Huijser: We’re collecting a lot of data, and that is needed for full-scale, supervised deep learning. The issue is that usually it’s very difficult to obtain a lot of data in a short time, especially where you need experts to label the data. We built a species of software now that automatically generates reports when the client uses it, but also generates data for us. But the thing is, it needs to be used by many customers before we get to a level where supervised deep learning is the best approach, and for the moment we only have one.

What I’m researching now is state-of-the-art anomaly detection on images, and domain adaptation. Anomaly detection is where basically you learn what is normal and what a normal engine should look like, and you start to detect deviations from the normal standard. That way, you can start detecting defects. Domain adaptation is a field where you go from one domain to the next. For example, you have a lot of images that are synthetically generated: so we’ll have a 3D model of the engine and will add some damage to it, and then we also have the real engine footage—doesn’t necessarily need to match exactly—and then the algorithm can make that synthetic data look more realistic. You basically create your own data then. With that data, which is also annotated because you know where you put the damage, you can then do supervised deep learning, and bundle it with your real data to obtain a better model.

Wallace: Have you come across any other challenges in maintenance or aviation that you think AI could help tackle in the near future?

Huijser: I’m becoming more and more fascinated with artificial general intelligence. That’s basically having a system that can completely automatically learn by itself and can really do many different tasks. What we have now is more like shallow artificial intelligence, that is very specific to certain tasks. Every time you train a model, it’s for a specific task, maybe two, and that’s it. I think it would be really great to have something that can look over the shoulder of a mechanic and really learn about what to do, and then just do it.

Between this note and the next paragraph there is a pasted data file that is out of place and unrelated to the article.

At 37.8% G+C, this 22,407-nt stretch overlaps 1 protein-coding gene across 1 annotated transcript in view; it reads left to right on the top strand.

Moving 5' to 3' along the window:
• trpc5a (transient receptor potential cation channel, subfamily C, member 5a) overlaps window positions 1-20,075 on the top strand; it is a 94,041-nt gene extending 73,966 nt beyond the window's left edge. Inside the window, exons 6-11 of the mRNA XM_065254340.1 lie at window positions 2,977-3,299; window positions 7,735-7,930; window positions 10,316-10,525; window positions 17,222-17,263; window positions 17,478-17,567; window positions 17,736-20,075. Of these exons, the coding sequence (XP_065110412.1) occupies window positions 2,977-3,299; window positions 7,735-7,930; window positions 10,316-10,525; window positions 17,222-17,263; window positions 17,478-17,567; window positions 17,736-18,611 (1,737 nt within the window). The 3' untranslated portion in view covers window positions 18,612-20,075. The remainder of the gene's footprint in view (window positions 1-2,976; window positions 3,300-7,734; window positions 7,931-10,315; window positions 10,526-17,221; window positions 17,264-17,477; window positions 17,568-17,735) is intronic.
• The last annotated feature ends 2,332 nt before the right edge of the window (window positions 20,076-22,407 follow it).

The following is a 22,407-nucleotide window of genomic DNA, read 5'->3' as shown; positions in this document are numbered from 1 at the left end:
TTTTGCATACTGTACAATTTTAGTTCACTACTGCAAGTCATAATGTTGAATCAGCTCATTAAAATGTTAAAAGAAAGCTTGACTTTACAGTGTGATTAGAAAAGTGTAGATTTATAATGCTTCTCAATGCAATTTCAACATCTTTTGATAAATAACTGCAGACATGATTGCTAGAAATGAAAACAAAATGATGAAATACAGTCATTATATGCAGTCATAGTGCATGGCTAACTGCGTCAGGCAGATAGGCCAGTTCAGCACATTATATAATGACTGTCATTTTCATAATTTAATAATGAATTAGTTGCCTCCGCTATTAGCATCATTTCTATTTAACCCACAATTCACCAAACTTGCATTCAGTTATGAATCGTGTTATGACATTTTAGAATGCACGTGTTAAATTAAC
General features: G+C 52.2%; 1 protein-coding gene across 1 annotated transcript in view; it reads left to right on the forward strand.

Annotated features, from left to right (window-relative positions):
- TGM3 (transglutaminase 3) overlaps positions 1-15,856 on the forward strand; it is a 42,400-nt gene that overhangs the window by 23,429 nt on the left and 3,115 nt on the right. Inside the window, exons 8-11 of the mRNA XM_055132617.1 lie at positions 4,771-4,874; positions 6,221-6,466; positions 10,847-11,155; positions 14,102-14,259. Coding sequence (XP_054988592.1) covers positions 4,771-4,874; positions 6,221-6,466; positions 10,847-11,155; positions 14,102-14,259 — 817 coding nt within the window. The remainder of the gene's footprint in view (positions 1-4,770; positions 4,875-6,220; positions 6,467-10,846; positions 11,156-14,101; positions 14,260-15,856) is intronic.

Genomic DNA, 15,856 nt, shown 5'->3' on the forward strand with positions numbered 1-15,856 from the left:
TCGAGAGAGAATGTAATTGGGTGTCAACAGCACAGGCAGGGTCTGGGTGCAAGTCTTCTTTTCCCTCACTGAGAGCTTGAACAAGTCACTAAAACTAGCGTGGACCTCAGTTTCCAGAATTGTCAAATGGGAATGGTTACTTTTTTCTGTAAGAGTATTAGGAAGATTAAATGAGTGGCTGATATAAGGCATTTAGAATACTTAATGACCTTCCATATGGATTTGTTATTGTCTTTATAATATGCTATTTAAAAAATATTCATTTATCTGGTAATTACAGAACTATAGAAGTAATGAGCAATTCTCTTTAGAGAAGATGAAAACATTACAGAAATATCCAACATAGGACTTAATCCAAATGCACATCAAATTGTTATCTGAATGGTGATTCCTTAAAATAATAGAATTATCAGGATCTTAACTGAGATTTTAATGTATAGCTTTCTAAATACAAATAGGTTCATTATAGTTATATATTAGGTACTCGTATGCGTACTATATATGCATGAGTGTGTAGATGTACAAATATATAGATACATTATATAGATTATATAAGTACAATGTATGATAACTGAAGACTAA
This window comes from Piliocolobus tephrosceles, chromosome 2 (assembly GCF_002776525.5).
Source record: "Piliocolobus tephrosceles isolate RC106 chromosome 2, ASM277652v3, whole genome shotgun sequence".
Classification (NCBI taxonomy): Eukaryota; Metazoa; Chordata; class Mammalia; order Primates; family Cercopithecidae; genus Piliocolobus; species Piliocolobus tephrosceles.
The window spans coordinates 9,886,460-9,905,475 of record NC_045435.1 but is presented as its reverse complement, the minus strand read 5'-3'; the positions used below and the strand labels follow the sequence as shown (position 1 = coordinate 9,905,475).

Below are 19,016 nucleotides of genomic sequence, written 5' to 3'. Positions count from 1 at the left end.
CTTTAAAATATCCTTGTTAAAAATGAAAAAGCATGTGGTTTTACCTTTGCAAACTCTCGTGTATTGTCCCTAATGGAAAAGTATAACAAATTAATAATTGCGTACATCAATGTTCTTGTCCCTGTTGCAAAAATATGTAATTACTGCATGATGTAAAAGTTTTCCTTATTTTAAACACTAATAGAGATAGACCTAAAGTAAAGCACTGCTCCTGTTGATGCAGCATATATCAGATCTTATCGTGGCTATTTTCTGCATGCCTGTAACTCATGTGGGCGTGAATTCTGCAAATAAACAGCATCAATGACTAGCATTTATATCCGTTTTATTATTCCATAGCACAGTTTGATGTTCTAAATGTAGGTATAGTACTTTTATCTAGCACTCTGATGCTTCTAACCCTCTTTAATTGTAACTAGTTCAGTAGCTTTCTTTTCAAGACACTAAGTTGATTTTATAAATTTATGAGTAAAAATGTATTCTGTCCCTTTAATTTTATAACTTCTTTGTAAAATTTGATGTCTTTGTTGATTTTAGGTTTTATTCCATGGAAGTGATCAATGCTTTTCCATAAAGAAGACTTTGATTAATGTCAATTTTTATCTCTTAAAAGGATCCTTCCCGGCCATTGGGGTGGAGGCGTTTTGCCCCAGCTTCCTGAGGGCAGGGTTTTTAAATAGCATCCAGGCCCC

It’s difficult to say how far away that is—the moment that it happens, it happens very fast. I think quantum computing would really help, maybe in the next five years, but I don’t know if that’ll actually happen. We need a speed-up like that to take the next step. Deep learning models right now are being run on GPUs (graphics processing units), because GPUs allow you to parallelize a lot of computations, whereas CPUs (central processing units) are mostly sequential. With quantum computing, you can parallelize even more. That would greatly speed up machine learning. I don’t have a background in quantum computing—I’m going to start learning soon—but I think that would be great to have for AI.